This image, taken by the European Space Agency’s Sentinel-2 satellite on Dec. 5, 2017, shows a massive burn scar just east of the California city of Ventura, along with areas of active fires.
Satellite photos show just how big and destructive the Southern California wildfires have become.
A dramatic image captured Tuesday (Dec. 5) by the European Space Agency’s Sentinel-2 spacecraft, for example, reveals a massive burn scar just east of the city of Ventura, along with areas of active fires.
Smoke billows into the air in the Sentinel-2 photo, as it does in another image captured Tuesday by the Moderate Resolution Imaging Spectroradiometer (MODIS) instrument aboard NASA’s Terra satellite. The MODIS shot takes a wider view than that of Sentinel-2, showing thick smoke flowing west into the Pacific Ocean from the Ventura area and the hills just north of Los Angeles.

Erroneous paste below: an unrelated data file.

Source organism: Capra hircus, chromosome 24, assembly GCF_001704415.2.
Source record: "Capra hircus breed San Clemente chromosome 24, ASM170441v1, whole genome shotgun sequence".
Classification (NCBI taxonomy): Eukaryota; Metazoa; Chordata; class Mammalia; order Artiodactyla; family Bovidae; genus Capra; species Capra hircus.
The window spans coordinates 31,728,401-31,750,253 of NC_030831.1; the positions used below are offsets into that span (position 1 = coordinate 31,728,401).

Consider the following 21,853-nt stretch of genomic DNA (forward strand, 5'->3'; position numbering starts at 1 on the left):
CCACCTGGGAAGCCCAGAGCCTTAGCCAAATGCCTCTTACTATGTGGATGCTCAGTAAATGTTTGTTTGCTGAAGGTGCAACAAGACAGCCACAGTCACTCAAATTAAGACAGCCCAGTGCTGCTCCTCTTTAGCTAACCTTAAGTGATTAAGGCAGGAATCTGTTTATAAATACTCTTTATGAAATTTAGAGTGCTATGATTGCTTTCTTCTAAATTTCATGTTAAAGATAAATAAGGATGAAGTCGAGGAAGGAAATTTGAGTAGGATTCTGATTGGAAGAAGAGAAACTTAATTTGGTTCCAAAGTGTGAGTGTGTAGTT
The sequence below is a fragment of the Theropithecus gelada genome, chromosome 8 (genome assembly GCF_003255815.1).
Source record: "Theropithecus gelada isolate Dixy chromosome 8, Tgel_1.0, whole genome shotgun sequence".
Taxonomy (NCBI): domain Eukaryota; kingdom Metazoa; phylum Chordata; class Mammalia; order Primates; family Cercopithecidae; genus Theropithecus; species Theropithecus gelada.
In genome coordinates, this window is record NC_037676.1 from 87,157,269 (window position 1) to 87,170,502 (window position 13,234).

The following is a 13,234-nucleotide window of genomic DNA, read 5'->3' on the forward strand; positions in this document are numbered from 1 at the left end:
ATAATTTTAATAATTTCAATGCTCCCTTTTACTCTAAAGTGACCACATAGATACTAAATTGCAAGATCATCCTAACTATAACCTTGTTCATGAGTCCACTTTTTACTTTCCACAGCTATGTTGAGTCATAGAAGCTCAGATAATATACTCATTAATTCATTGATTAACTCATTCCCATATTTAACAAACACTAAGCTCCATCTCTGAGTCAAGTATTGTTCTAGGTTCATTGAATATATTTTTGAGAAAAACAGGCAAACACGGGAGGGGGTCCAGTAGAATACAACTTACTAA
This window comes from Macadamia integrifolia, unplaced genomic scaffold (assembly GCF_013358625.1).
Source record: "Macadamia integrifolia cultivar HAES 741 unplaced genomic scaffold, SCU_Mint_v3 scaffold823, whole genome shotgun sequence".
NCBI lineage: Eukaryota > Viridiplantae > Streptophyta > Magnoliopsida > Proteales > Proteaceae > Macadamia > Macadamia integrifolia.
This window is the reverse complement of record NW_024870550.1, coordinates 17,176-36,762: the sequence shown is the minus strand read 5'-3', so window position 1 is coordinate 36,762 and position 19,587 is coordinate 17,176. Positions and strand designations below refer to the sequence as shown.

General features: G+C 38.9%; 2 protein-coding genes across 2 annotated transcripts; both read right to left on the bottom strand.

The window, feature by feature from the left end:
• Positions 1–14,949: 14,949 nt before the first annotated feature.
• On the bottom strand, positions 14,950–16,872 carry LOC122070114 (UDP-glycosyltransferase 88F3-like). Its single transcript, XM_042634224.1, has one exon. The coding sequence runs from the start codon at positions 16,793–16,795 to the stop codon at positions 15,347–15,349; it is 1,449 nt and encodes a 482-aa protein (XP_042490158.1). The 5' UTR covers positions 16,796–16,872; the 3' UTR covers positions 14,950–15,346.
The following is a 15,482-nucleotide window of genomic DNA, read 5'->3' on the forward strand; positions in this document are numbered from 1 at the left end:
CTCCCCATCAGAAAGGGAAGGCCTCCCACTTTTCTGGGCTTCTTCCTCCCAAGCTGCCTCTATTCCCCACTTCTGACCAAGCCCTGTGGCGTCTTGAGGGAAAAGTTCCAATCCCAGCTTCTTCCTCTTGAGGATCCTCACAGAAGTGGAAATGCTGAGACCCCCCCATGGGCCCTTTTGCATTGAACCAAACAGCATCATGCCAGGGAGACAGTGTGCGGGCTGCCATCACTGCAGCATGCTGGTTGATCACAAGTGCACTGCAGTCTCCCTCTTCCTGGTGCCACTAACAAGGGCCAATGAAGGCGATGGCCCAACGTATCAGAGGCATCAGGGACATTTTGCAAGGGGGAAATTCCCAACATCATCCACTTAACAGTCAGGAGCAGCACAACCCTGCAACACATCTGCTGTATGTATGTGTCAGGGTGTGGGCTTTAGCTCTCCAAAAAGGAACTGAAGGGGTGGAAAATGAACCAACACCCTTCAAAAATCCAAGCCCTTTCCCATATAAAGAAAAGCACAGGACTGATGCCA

The fires really started ramping up Monday, spreading quickly due to Southern California’s famous Santa Ana winds. As of Wednesday afternoon, the blazes had torched a total of 83,000 acres (33,600 hectares), according to CNN.
These wildfires follow closely on the heels of a set of blazes that tore through Northern California in October, burning at least 245,000 acres (99,150 hectares), killing more than 40 people and destroying about 8,900 houses and other buildings.
Satellites such as Terra and Sentinel-2 also got good looks at these fires and the devastation they caused.